Cycle Analysis in Currency Forecasts

TECHNICAL ANALYSIS Cycle Analysis in Currency Forecasts

For starters, we greatly appreciate the opportunity to present our work in FX Trader Magazine for the first time. We have been familiar with the publication for years, and we know that many of our clients – hedge funds, family offices, institutions, brokers, and traders worldwide - are readers. 

This introduction is consistent with our observation over thirty years of experience that sorting through the overwhelming amount of information is one of the most difficult aspects of successful trading. We are all bombarded by the daily negative pressure and press coverage of the travails of the economy and all the diverse worldwide liquid markets, including the never ending attempts to explain why things are happening.

There is a tool that we have used for these three decades to successfully predict directions and prices across the spectrum of stocks, bonds, commodities and, the focus of this introductory piece to the readers of FX Trader magazine - currencies.

That tool is cycle analysis.

In fact, it was the wealthiest family in the world over a century ago - the Rothschild family - that pioneered the use of cycles. After the French Revolution in the late 1700s, the Rothschild family created the major banking house in Europe. The founder, Mayer Rothschild, sent four of his sons to London, Paris, Vienna, and Naples, respectively. This positioning enabled them to prosper during the British Industrial Revolution in the 19th century.

The Rothschild family created the structure for the international bond market, which made bonds more easily tradable. This was important following the difficult 18th century economic upheavals, which left many European countries in the 19th century with significant budget deficits (sound familiar?) due to wars – past and future (also sound familiar?).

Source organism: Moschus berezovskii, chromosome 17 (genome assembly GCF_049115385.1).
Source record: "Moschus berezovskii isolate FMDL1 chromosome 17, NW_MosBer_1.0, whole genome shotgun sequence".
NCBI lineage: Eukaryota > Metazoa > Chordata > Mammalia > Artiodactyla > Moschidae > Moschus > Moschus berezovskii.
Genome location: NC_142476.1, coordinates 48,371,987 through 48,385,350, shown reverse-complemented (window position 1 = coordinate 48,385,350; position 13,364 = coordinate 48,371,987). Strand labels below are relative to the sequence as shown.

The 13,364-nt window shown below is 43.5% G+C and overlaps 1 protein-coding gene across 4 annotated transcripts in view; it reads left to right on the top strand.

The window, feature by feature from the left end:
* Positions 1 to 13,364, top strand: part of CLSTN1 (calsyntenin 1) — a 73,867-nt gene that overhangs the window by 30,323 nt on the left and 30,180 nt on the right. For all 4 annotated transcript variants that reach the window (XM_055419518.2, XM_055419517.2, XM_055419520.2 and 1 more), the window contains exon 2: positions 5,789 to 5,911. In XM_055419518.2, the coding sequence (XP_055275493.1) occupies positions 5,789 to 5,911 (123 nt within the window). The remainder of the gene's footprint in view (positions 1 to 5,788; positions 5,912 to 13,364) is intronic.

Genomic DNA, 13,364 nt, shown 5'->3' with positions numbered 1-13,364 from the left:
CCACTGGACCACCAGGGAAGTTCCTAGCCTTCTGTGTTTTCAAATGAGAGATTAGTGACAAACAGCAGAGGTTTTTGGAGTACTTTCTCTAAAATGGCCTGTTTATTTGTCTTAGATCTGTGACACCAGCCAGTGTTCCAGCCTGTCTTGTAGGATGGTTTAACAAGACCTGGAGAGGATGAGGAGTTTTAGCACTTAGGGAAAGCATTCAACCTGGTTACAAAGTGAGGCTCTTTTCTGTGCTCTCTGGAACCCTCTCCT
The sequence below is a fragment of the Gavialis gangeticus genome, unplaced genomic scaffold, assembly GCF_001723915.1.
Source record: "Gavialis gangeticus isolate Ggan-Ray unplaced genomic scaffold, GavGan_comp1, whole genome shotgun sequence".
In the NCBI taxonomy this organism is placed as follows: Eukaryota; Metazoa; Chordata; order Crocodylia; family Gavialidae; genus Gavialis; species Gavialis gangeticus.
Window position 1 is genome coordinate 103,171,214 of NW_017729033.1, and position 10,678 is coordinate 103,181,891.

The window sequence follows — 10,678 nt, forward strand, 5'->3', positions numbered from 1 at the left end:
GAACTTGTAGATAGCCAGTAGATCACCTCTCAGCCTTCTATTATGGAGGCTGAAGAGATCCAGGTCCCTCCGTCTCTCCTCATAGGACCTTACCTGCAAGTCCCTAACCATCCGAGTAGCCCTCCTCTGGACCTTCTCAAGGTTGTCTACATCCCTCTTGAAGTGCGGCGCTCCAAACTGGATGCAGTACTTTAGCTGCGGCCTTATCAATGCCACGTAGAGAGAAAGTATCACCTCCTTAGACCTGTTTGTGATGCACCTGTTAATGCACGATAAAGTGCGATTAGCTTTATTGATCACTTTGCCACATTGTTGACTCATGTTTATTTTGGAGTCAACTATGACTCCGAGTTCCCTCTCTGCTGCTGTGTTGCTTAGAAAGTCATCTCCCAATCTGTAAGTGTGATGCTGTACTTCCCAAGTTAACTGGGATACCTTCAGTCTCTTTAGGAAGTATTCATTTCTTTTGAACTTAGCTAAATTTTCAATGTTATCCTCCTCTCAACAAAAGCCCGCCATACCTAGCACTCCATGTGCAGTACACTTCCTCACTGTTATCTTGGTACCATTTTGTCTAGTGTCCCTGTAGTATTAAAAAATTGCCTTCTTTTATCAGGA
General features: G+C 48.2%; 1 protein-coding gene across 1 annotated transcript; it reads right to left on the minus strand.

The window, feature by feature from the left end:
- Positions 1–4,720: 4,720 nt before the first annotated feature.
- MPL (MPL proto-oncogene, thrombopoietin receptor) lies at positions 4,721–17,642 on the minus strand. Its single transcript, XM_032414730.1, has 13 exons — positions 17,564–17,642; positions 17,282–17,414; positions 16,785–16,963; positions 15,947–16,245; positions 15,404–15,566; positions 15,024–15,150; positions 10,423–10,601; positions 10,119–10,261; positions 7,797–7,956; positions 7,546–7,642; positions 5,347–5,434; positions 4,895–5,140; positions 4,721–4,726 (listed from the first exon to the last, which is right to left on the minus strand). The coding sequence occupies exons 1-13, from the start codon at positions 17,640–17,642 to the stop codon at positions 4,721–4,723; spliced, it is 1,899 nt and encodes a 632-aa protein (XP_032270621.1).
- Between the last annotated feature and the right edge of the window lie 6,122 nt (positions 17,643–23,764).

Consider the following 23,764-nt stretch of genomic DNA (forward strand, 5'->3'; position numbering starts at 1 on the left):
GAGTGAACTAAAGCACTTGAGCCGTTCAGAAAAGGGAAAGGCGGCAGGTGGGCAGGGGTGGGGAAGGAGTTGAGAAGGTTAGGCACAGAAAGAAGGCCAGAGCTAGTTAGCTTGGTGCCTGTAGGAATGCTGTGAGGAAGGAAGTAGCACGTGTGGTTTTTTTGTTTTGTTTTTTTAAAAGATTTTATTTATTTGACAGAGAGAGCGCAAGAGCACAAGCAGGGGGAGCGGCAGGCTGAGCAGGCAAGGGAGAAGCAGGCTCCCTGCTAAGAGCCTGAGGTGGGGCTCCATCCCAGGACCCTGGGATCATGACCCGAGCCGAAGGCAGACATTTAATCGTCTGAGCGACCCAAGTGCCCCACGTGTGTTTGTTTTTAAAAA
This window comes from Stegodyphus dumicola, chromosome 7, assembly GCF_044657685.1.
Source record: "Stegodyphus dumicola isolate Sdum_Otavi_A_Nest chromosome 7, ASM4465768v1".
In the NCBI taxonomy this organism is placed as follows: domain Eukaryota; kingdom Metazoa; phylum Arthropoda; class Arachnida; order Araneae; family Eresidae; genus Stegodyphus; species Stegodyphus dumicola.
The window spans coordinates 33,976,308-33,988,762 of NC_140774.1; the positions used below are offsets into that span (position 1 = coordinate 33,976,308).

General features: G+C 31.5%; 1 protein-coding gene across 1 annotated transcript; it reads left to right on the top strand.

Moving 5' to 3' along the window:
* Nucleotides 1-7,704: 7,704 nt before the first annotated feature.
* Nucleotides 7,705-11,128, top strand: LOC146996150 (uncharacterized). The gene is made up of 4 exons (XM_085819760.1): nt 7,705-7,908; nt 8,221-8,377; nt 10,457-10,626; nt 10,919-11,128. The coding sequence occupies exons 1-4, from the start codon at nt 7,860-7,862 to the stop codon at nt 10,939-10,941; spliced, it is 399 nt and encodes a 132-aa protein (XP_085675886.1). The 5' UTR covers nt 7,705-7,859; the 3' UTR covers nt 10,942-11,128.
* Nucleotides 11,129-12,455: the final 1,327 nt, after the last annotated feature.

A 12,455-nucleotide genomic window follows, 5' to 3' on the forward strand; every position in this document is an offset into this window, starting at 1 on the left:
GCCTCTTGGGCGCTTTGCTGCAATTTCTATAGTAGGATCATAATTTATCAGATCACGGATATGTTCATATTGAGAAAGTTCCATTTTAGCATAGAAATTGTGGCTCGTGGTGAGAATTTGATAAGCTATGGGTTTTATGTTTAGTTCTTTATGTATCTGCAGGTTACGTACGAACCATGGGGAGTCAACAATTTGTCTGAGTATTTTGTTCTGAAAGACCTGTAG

These countries were not considered great credit risks (sound familiar?).

The Rothschilds prospered - and not only from the bond market. They hired scores of accountants to calculate “cycles” in agricultural commodities, interest rates and other economic indicators.

They researched across many hundreds of years to find prices in these areas. It is quite revealing to know that the word “cycle” comes from the Greek word meaning circle. (It is also interesting that the Charles Nenner Research Center called for the top of the Euro at 151 EUR/USD, and called for it to move down to 122 EUR/USD, and then 118 EUR/USD, three months before the first Greek crisis!).

While many think of cycle in terms of the nine-year inventory cycle or the 60-year cycle in interest rates, the Rothschilds plotted many “cycles” from sets of data series going back hundreds of years, in many asset classes. How? They found overlapping patterns where the majority of the cycle tops and bottoms coincided, and concluded that the confluence of many cycles (i.e, a sine curve formed from a cycle showing a top every five weeks in corn prices, a top every twelve weeks, etc.) was the predictor of top or bottom.

According to their calculations, this large amount of data increased the likelihood that the combined cycles would give accurate predictive postures for all the categories of traded instruments. The results were quite positive for them.

This was laboriously done before computers.

Obviously, things are a bit easier and faster nowadays. However, because of vast computer power, there is so much data available today, that another problem exists for traders - wading through massive amounts of differing forms of analyses.

This info overload, when added to the current market moves amidst significantly increased volatility, has increased the difficulty of arriving at comfortable trading positions.

Cycles can help. They are based on only one data point – price – in each category – stocks, bonds, commodities, or currencies. Cycle analysis takes into account repeating patterns from the past, and assumes these patterns will continue.

The unique tool of utilizing cycles can also lead to other considerations.